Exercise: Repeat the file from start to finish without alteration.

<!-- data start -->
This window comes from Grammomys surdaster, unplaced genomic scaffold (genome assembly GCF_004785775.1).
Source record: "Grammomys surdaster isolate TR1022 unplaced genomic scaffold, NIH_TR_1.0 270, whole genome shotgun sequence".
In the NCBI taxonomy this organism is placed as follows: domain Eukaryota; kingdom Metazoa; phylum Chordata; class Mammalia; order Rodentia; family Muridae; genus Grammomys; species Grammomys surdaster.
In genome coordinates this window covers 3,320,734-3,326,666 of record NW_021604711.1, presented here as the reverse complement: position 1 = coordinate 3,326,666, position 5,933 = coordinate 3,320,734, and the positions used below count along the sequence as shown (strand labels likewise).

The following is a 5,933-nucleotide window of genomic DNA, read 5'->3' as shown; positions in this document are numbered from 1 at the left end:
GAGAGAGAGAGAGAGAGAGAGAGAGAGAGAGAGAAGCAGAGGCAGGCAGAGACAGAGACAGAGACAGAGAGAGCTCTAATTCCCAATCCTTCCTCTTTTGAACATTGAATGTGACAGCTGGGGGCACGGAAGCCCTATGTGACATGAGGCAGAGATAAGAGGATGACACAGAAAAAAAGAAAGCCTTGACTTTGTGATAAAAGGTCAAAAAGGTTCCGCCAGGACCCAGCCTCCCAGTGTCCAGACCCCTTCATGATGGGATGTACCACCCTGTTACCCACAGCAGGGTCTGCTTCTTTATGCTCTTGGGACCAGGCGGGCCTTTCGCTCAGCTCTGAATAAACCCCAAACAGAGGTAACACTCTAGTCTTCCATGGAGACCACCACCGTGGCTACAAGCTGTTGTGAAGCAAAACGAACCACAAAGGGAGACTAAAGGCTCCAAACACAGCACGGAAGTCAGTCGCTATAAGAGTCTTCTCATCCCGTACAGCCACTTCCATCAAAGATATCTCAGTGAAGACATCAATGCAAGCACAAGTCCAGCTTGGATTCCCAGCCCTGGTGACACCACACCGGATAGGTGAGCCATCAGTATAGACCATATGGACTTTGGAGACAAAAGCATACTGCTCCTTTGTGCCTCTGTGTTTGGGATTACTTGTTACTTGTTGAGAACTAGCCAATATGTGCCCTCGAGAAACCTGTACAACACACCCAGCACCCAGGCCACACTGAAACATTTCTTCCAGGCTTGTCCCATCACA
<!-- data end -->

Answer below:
This window comes from Grammomys surdaster, unplaced genomic scaffold (genome assembly GCF_004785775.1).
Source record: "Grammomys surdaster isolate TR1022 unplaced genomic scaffold, NIH_TR_1.0 270, whole genome shotgun sequence".
In the NCBI taxonomy this organism is placed as follows: domain Eukaryota; kingdom Metazoa; phylum Chordata; class Mammalia; order Rodentia; family Muridae; genus Grammomys; species Grammomys surdaster.
In genome coordinates this window covers 3,320,734-3,326,666 of record NW_021604711.1, presented here as the reverse complement: position 1 = coordinate 3,326,666, position 5,933 = coordinate 3,320,734, and the positions used below count along the sequence as shown (strand labels likewise).

The following is a 5,933-nucleotide window of genomic DNA, read 5'->3' as shown; positions in this document are numbered from 1 at the left end:
GAGAGAGAGAGAGAGAGAGAGAGAGAGAGAGAGAAGCAGAGGCAGGCAGAGACAGAGACAGAGACAGAGAGAGCTCTAATTCCCAATCCTTCCTCTTTTGAACATTGAATGTGACAGCTGGGGGCACGGAAGCCCTATGTGACATGAGGCAGAGATAAGAGGATGACACAGAAAAAAAGAAAGCCTTGACTTTGTGATAAAAGGTCAAAAAGGTTCCGCCAGGACCCAGCCTCCCAGTGTCCAGACCCCTTCATGATGGGATGTACCACCCTGTTACCCACAGCAGGGTCTGCTTCTTTATGCTCTTGGGACCAGGCGGGCCTTTCGCTCAGCTCTGAATAAACCCCAAACAGAGGTAACACTCTAGTCTTCCATGGAGACCACCACCGTGGCTACAAGCTGTTGTGAAGCAAAACGAACCACAAAGGGAGACTAAAGGCTCCAAACACAGCACGGAAGTCAGTCGCTATAAGAGTCTTCTCATCCCGTACAGCCACTTCCATCAAAGATATCTCAGTGAAGACATCAATGCAAGCACAAGTCCAGCTTGGATTCCCAGCCCTGGTGACACCACACCGGATAGGTGAGCCATCAGTATAGACCATATGGACTTTGGAGACAAAAGCATACTGCTCCTTTGTGCCTCTGTGTTTGGGATTACTTGTTACTTGTTGAGAACTAGCCAATATGTGCCCTCGAGAAACCTGTACAACACACCCAGCACCCAGGCCACACTGAAACATTTCTTCCAGGCTTGTCCCATCACA